Before last week, no high school basketball player in North Carolina had ever scored more points in a career than JamesOn Curry. Curry, now 32, still keeps up with what’s happening in the prep basketball ranks. In early January, he watched some of the top highlight reels and mixtapes of up-and-coming players and clicked on one in particular from the John Wall Holiday Invitational.
A few weeks later, Curry got a call that his scoring record had been eclipsed. He saw the article online and then it dawned on him.
The player he had watched light up the Holiday Invitational, Coby White of Greenfield School in Wilson, was the same one who had topped him.
“Oh, the dude with the crazy hair? That’s awesome man,” said Curry of the North Carolina recruit and McDonald’s All-American.
Curry, who lives in Oklahoma with his wife and three kids, said he had watched plenty of highlights of White before, but the name didn’t register until he saw the photo that went with the article.
He has no negative feelings about seeing another player score more than him: he’s completely supportive, and even posted a congratulatory post on Instagram.
“He set the bar high, and hopefully he can keep setting the bar higher and higher,” Curry said. “I hope his (record) never gets broke.”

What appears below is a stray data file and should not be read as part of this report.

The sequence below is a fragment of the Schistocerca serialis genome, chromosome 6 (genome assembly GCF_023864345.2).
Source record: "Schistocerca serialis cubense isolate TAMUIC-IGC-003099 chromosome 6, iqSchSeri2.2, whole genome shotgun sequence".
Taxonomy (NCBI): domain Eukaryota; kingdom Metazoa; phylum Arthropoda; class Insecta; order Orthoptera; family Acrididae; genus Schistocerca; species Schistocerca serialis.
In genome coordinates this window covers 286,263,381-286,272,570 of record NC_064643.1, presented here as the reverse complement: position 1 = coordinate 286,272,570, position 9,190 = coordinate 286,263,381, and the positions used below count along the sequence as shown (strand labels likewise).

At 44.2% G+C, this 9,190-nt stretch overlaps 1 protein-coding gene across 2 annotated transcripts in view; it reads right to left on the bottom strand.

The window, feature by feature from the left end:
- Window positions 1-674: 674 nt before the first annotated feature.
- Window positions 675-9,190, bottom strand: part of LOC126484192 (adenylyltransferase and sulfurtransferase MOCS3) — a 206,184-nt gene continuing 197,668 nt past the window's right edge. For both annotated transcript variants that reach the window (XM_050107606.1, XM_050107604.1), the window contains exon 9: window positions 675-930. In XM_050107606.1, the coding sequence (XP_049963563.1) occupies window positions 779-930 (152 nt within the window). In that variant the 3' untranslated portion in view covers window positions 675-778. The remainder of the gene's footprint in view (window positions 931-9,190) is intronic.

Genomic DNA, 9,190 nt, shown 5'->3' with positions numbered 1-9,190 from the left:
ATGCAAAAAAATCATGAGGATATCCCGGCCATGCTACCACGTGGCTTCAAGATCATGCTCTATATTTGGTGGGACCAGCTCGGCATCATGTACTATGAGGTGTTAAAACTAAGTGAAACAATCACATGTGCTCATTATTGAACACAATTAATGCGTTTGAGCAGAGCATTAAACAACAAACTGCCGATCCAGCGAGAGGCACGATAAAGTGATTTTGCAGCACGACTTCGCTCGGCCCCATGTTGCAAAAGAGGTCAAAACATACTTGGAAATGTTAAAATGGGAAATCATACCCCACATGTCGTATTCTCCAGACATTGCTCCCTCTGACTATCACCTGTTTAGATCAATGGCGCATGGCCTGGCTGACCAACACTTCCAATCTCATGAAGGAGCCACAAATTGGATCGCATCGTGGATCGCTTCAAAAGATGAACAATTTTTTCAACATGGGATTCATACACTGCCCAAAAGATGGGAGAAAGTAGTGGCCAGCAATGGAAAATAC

Curry, a former Eastern Alamance High School star, had 3,307 points (averaging a little more than 23 a game as a freshman, 34 as a sophomore, 33 as a junior and 40 as a senior) as a four-year starter for the Eagles, setting an N.C. High School Athletic Association record.
Curry originally committed to North Carolina as a sophomore, but ended up at Oklahoma State after getting caught in a drug sting his senior year.
According to the New York Times, Curry pleaded guilty in 2004 to six felony drug counts. His sentence was suspended and he was placed on probation for 36 months and ordered to perform 200 hours of community service.
Curry made the best of his second chance and was a second-round NBA Draft pick in 2007. He spent time overseas and in the D-League and played in an NBA game.
Curry said he had always played with a chip on his shoulder. And after setting the USA Basketball U21 single-game record for assists and recording the first triple-double in the youth program’s history, his game went into full-on attack mode.
“Once I had that confidence as a kid, it didn’t matter,” Curry said. “That was my mentality ... I was blue-collar and blue chip.”
That’s similar to how White has described his game previously.
“He’s obviously a great kid – coach (Roy) Williams wouldn’t bring him in if he wasn’t – and a great basketball player,” said Curry of White.
No one from the N.C. Independent Schools Athletic Association is thought to have more than 3,000 points until White achieved that mark in December. White passed Curry’s mark on Jan. 27 and has 3,362 as of Friday afternoon.
“He can put the ball in the bucket,” Curry said. “Hopefully he can come in and show he’s better than even what they’re saying.”